Recorded summer 1992 at Sound Sector, Oslo with engineer Bernt Kanstad
Mastered 2011 at Livingroom, Oslo by Morten Lund
Cut by Rashad Becker at Dubplates & Mastering, Berlin, January 2015
Produced by When
The Black Death is based on Svartedauen (1900) by Theodor Kittelsen (1857–1914)
All drawings by Theodor Kittelsen
Liner notes by Bjarne Riiser Gundersen and Bård Torgersen
Assistance and consultation on this edition: Kristoffer Rygg
Originally released in 1992 on CD by Tatra Productions
Coming out of the 1980’s Norwegian post-punk scene When is the solo-project of Lars Pedersen. When is like his own musical amusement park, every album differing a lot from the previous – Pedersen obviously likes to challenge himself and push for something new every time. The first albums were in a similar landscape as what he was doing with industrial art-rock band Holy Toy, and his later works have veered into everything from cartoon cut-up, psychedelic pop, prog. and even krautrock territories, but in between all this we find his fourth album from 1992 – The Black Death (and simultaneously titled as Svartedauen in Norwegian) – a decidedly darker creation.
The album is a sound-journey of the great plague entering and ravishing Norway in 1349, killing two-thirds of the Norwegian population within a few years, reducing an already small population to a bare minimum of survivors. The album was inspired by a series of grim drawings on the subject by Theodor Kittelsen. Kittelsen is one of Norway’s most renowned artists, with Svartedauen being his seminal work from the year 1900, a national treasure as instantly recognizable to most Norwegians as Munch’s The Scream. Pedersen had the balls to make a soundtrack to it.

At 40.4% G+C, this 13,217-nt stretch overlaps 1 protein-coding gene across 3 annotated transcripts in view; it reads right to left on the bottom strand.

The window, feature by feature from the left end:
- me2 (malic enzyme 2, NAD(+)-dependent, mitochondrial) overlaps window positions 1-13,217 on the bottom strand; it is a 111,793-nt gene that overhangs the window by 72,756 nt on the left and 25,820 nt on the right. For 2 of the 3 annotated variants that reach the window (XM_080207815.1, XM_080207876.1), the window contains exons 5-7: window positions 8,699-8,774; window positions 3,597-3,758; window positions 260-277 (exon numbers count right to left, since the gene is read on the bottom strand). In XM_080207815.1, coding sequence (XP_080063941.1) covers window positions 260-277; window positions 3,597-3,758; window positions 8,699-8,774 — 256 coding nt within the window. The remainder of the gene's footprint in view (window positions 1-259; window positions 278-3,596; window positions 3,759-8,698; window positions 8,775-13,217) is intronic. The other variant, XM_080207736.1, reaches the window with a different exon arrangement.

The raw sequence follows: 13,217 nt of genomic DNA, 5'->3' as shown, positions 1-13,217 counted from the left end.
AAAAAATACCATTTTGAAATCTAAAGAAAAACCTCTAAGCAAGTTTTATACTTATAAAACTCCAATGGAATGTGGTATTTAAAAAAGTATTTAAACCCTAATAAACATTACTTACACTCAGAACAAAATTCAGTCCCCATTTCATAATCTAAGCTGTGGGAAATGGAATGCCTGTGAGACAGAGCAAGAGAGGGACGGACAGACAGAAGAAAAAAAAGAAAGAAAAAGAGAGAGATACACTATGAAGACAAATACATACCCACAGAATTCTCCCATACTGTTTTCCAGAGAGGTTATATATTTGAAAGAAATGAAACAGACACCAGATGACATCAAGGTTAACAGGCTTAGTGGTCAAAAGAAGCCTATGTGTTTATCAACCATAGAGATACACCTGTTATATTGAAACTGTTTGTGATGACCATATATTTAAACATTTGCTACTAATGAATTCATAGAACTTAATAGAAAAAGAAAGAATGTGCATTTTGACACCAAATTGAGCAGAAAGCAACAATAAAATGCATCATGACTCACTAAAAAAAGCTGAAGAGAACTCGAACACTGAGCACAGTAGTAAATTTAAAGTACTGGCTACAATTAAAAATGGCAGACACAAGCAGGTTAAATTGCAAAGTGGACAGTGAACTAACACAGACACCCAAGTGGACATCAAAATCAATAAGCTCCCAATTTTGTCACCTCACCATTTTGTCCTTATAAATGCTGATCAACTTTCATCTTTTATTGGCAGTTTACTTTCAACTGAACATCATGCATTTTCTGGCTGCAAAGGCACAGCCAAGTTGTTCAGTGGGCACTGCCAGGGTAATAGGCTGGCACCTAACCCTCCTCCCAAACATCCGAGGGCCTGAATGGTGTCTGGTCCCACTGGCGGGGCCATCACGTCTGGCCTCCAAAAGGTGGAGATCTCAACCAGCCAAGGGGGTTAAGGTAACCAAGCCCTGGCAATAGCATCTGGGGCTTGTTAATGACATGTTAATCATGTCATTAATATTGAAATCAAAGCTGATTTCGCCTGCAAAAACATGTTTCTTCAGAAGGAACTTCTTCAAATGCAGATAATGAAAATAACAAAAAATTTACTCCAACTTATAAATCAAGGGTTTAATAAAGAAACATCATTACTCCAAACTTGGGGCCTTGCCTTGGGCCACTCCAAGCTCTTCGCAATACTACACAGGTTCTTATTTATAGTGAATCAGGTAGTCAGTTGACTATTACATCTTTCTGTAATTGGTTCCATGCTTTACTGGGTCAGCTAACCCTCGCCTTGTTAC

Svartedauen is a 38 minute musique concrète sound-collage. In a highly sophisticated manner it mixes elements of manipulated traditional Norwegian folk music (such as the eerie sounding Harding fiddle), with sounds of horses whining, rats gnawing, wood grinding and people moaning. Musically it fits somewhere between Nurse With Wound’s dadaist studio experiments and Luc Ferrari’s dramatic narrative environmental sound poems. But because Svartedauen tackles such a dark subject it is unlike any other musique concrète compositions I know. Pedersen masterly makes us feel the desperation of rural plague-ridden Norway – a sonic maelstrom slowly moving forward towards the inevitable apocalypse. A scary and uncomfortable, yet fascinating listen.
Fans of Norwegian black metal will recognize the Kittelsen art as the same that adorns several Burzum album covers. A little known fact is that Varg Vikernes, and most other black metal musicians during their church-burning heydays, were big fans of this particular When album. The Black Death’s release just happened to coincide with the black metal summer of 1992 and was thus embraced by a generation of young metal artists about to radically change the musical landscape of extreme metal forever. Listening to the album with that in mind it actually makes a lot of sense – Svartedauen incomparably evokes that feeling of doom and medieval dread that the black metal bands were attempting with croaked screams and distorted guitars around the same time.
So if you’re looking for the missing link between Arne Nordheim and Mayhem – this is it. And finally the plague will be unleashed on the vinyl format. Pristine vinyl cut by Dubplates & Mastering and packaged in a gatefold sleeve featuring texts and interviews with and about Pedersen as well as a 12-booklet of Kittelsen’s drawings for Svartedauen. The rats would be pleased.